In this crazy world, it may be of comfort to know which words that look and/or sound the same do so because they are related, and which do so because chaos reigns but coincidence arises. So here you go.
Kind (type) and kind (nice): related! You can think of both going back to “family”…so, type as in family and nice as in “feeling towards as though family.” More here.
Ruler (person with power) and ruler (instrument for measurement): related! You can think of both going back to “move in a straight line,” derivatives of which became “MAKE move in a straight line” (thence to kings and such) and “mark with lines.” More here.
Object (any damn thing) object (goal) and object (oppose): related! But, a surprise to me, the last is the meaning more closely connected to its roots. You can think of all both going back to “a thing in front of you;” the “opposing” then being “a thing in front of you that’s in the way” and the “goal” being “a thing in front of you that you want” and the “any damn thing” being just “any damn thing (in front of you).” More here.
Aspiration (hope) aspiration (medically suction): related! they both go back to breath, though the former is a bit of a stretch in my book. Latin aspirare meant “breathe on,” from ad (to) + spirare (breathe). So to aspire as in “hope for” was…to “pant with desire,” apparently. And then medically, it’s when you use suction, so…more breathing IN than ON but it’s fine. Breathing, is the thing. More here and here.
Homo- (prefix for “same”) homo (“man” as in “sapiens”): as far as I can tell, not related. Sense of “same” is from Greek, sense of “man” is from Latin. This weirds me out! I really would have guessed they both went back to a common root, but homo– (same) goes back to a PIE root “sem,” and I can’t find anything on homo (man) going back to anything else. But anyway, to be clear: the title of this post is nonsense.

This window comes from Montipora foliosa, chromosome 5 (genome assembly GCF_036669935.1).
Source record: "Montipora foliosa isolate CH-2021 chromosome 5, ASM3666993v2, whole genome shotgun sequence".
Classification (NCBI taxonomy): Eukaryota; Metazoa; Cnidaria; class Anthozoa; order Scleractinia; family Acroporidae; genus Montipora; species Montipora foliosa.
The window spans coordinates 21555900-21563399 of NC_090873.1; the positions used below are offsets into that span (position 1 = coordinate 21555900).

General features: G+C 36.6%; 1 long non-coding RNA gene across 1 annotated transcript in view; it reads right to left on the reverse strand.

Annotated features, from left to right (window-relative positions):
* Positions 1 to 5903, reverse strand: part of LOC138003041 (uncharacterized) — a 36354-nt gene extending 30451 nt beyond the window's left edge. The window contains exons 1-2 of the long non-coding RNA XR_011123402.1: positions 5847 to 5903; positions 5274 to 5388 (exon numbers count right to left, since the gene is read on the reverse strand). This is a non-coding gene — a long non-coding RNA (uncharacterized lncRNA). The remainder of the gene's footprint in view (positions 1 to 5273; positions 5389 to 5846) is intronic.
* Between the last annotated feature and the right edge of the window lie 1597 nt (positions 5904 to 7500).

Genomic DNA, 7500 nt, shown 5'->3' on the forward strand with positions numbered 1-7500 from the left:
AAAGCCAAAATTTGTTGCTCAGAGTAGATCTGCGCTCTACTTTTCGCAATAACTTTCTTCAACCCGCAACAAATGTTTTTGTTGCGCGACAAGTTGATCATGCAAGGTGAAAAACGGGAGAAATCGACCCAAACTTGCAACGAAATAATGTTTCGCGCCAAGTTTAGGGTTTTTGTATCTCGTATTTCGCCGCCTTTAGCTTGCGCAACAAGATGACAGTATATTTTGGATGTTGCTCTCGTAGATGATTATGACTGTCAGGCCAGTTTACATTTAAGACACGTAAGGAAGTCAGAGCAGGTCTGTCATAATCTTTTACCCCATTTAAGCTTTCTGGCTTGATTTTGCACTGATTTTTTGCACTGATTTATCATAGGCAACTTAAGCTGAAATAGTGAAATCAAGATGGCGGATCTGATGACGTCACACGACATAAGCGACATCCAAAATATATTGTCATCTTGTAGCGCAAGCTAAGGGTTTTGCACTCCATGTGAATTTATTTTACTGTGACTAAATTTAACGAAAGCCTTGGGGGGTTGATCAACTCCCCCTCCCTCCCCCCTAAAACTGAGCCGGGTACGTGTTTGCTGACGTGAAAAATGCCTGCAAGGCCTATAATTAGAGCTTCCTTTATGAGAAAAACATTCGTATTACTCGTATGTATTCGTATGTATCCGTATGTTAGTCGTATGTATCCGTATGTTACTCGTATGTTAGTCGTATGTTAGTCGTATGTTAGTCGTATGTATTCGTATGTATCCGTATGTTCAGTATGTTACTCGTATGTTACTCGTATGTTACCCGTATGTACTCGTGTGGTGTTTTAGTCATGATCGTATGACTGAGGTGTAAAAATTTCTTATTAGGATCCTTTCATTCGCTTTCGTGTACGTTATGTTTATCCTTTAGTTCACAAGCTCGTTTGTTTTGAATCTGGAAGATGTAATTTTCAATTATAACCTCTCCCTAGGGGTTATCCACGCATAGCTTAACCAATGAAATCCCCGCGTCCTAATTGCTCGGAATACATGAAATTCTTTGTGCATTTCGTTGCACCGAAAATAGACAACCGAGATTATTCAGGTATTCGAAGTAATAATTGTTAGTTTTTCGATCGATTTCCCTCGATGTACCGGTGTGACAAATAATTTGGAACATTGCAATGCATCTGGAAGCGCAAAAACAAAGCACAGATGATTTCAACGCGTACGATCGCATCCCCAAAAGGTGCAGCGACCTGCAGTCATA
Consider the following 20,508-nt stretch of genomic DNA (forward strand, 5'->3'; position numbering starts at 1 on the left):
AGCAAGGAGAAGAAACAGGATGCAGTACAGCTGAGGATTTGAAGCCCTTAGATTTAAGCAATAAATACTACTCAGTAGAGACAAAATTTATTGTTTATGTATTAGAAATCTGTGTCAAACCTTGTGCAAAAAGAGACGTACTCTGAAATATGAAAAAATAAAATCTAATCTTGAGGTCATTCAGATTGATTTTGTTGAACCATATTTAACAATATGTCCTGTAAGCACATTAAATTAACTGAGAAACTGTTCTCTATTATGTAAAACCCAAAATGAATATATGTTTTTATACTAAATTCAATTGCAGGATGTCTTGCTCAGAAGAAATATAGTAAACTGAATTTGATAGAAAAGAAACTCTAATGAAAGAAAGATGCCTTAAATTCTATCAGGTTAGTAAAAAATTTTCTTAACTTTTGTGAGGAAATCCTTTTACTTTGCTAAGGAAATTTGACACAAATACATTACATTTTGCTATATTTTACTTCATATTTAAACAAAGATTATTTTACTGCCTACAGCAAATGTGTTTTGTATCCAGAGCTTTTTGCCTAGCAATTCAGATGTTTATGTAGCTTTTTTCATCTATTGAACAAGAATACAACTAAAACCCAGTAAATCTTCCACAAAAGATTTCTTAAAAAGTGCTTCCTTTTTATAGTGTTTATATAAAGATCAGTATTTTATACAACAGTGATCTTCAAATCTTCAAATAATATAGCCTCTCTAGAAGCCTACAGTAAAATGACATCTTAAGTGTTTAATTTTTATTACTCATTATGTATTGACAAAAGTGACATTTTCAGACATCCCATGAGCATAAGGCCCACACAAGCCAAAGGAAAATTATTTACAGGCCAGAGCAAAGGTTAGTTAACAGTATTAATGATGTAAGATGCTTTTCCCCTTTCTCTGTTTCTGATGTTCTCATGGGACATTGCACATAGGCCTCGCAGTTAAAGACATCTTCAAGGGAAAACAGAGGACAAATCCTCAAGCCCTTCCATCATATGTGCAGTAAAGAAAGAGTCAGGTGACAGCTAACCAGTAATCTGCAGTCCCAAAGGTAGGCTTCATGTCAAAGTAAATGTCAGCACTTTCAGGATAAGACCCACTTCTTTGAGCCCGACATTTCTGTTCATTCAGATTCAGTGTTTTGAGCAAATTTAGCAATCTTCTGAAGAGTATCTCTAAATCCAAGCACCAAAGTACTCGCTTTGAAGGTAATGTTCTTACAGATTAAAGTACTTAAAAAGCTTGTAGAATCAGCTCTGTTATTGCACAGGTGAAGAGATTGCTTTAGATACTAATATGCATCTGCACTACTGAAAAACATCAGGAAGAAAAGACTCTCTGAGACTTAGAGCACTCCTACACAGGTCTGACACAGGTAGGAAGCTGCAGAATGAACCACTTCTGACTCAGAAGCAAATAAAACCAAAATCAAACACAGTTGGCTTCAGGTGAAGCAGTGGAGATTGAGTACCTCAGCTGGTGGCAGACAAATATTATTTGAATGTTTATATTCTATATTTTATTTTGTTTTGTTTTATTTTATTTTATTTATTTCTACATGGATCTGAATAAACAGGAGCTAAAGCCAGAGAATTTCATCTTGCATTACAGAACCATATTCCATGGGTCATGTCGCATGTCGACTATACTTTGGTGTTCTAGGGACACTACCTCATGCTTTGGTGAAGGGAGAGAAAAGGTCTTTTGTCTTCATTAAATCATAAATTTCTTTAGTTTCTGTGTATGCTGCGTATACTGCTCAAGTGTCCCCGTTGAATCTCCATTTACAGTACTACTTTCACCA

With much love,
Bonus not-actual-homonyms: cirrus and cirrhosis: not related! They have that little cirr- and because I was told that cirrhosis had to do with scarring, I thought, shitdogger, is that what cirrus clouds are? Little scar-ish clouds?? Well…nope! And I’m not trying to argue with a nurse in a video I had to watch for a training, but it seems like cirrhosis includes but is not limited to scarring. Anyway: it comes from Greek kirros, “red-yellow/yellow-brown,” referencing the color of a liver in trouble. More here. And then “cirrus” is just…cirrus, “a lock of hair, tendril, curl, ringlet of hair; the fringe of a garment.” I mean, what a cute thing to have a word for! More here.